On Wed, Dec 21, 2016 at 6:00 AM, Robert Haas <robertmh...@gmail.com> wrote:
> 3. Just live with the waste of space.
I am loathe to create a special case for the parallel interface too,
but I think it's possible that *no* caller will ever actually need to
live with this restriction at any time in the future. I am strongly
convinced that adopting tuplesort.c for parallelism should involve
partitioning . With that approach, even randomAccess callers will
not want to read at random for one big materialized tape, since that's
at odds with the whole point of partitioning, which is to remove any
dependencies between workers quickly and early, so that as much work
as possible is pushed down into workers. If a merge join were
performed in a world where we have this kind of partitioning, we
definitely wouldn't require one big materialized tape that is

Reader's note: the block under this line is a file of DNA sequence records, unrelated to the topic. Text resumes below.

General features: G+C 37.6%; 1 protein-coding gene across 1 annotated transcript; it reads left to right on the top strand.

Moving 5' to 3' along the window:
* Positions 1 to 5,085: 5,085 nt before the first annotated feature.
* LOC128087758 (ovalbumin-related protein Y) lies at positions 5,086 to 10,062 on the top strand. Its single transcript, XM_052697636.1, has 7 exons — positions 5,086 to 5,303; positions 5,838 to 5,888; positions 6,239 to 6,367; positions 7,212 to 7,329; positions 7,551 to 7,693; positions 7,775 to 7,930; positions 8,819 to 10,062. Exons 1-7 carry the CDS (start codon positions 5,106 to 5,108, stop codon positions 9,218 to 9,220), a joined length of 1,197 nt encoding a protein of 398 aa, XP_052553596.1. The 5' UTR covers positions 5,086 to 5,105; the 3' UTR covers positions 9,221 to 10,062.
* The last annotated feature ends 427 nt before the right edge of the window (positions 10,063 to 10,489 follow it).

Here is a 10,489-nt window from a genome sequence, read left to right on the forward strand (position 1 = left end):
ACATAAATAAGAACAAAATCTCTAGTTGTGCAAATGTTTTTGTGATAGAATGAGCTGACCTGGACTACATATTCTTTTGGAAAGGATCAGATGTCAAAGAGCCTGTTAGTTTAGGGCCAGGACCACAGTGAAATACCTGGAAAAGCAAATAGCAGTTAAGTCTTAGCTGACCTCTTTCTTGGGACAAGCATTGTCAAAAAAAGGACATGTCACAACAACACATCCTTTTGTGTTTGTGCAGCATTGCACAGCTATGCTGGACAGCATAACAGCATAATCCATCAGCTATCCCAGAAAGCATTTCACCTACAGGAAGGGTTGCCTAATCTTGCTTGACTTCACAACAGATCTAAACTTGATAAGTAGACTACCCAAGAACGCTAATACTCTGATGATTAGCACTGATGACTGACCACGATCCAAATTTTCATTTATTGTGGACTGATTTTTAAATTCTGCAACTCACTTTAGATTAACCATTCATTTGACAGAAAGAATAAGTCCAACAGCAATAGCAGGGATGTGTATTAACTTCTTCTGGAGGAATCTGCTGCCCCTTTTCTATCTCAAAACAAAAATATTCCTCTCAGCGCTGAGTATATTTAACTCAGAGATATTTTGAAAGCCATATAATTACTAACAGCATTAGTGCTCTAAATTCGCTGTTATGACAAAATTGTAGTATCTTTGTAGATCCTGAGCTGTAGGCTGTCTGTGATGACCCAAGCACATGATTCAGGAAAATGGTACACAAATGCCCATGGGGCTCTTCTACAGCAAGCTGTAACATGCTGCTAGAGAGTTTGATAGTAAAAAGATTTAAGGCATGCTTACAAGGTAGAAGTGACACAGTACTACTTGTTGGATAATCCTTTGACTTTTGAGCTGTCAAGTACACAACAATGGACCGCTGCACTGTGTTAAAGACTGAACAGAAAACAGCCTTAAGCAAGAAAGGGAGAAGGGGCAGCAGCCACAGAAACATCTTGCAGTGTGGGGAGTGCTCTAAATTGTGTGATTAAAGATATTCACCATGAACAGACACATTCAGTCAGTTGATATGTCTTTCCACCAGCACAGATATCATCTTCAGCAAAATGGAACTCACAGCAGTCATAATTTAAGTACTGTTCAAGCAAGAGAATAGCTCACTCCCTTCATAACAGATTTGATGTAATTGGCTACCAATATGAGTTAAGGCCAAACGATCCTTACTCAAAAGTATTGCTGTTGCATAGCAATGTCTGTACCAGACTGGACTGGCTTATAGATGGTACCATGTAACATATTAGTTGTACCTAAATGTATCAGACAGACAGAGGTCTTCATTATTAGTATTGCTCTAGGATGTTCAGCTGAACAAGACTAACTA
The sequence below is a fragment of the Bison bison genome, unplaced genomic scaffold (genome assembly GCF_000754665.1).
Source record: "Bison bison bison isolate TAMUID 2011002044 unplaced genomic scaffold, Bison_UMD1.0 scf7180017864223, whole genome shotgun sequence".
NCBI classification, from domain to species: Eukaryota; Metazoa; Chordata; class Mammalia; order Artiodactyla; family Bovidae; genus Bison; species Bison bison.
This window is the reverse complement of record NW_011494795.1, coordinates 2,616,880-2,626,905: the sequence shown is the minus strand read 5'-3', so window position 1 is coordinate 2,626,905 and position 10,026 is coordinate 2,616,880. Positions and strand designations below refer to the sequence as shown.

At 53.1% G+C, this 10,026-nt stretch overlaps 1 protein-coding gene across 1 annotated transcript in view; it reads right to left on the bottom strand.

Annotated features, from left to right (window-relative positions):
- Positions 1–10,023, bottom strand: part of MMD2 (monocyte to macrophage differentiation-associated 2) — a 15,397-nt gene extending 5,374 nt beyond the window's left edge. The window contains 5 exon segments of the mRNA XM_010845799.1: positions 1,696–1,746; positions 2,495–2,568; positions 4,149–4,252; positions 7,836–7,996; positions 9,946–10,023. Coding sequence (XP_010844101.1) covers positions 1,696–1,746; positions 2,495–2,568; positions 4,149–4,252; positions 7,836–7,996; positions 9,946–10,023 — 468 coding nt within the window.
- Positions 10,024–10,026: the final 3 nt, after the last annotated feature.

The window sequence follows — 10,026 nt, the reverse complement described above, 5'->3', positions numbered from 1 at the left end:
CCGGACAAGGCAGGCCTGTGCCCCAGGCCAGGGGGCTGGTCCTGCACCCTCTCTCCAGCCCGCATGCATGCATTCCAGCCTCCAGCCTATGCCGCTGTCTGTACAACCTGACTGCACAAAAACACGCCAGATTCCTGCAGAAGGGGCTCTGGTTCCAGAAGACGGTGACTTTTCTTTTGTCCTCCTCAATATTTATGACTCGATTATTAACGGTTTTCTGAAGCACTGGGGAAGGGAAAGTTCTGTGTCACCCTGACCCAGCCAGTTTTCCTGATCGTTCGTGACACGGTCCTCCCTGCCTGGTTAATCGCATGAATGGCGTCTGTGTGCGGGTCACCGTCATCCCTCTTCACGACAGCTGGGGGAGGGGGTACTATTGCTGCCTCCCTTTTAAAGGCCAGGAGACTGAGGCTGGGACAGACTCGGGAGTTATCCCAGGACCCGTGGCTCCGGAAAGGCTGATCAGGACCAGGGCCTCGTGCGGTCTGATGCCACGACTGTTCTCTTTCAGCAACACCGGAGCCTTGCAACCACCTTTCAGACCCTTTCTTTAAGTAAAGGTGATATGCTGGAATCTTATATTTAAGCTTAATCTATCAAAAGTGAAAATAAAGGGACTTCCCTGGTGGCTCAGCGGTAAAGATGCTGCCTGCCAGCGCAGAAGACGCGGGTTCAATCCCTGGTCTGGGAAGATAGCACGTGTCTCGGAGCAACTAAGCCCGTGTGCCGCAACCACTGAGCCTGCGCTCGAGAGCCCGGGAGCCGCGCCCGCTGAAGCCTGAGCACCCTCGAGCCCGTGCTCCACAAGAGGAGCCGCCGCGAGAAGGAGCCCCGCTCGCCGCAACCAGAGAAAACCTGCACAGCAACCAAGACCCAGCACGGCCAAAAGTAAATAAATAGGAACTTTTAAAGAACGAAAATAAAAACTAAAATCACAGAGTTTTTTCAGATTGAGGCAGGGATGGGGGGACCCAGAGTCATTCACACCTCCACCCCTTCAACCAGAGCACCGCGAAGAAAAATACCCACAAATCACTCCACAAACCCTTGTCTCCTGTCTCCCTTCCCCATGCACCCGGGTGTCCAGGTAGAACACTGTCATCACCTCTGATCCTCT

accessible within each worker.
What are the chances of any real user actually having to live with the
waste of space at some point in the future?
> Another tangentially-related problem I just realized is that we need
> to somehow handle the issues that tqueue.c does when transferring
> tuples between backends -- most of the time there's no problem, but if
> anonymous record types are involved then tuples require "remapping".
> It's probably harder to provoke a failure in the tuplesort case than
> with parallel query per se, but it's probably not impossible.
Thanks for pointing that out. I'll look into it.
BTW, I discovered a bug where there is very low memory available
within each worker -- tuplesort.c throws an error within workers
immediately. It's just a matter of making sure that they at least have
64KB of workMem, which is a pretty straightforward fix. Obviously it
makes no sense to use so little memory in the first place; this is a
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